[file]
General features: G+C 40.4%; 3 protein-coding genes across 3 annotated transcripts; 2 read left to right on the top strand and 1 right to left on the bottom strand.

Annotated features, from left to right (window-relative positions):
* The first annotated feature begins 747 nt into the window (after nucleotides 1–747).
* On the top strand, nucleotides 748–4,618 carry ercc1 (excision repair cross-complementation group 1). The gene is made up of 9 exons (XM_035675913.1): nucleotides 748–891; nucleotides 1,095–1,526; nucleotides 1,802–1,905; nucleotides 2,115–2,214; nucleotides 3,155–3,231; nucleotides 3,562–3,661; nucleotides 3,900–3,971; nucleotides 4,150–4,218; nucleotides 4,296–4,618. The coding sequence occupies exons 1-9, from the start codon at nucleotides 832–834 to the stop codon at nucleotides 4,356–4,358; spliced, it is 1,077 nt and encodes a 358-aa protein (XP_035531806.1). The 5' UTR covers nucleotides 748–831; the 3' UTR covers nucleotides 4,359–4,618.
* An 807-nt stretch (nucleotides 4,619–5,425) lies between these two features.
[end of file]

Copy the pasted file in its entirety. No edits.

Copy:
General features: G+C 40.4%; 3 protein-coding genes across 3 annotated transcripts; 2 read left to right on the top strand and 1 right to left on the bottom strand.

Annotated features, from left to right (window-relative positions):
* The first annotated feature begins 747 nt into the window (after nucleotides 1–747).
* On the top strand, nucleotides 748–4,618 carry ercc1 (excision repair cross-complementation group 1). The gene is made up of 9 exons (XM_035675913.1): nucleotides 748–891; nucleotides 1,095–1,526; nucleotides 1,802–1,905; nucleotides 2,115–2,214; nucleotides 3,155–3,231; nucleotides 3,562–3,661; nucleotides 3,900–3,971; nucleotides 4,150–4,218; nucleotides 4,296–4,618. The coding sequence occupies exons 1-9, from the start codon at nucleotides 832–834 to the stop codon at nucleotides 4,356–4,358; spliced, it is 1,077 nt and encodes a 358-aa protein (XP_035531806.1). The 5' UTR covers nucleotides 748–831; the 3' UTR covers nucleotides 4,359–4,618.
* An 807-nt stretch (nucleotides 4,619–5,425) lies between these two features.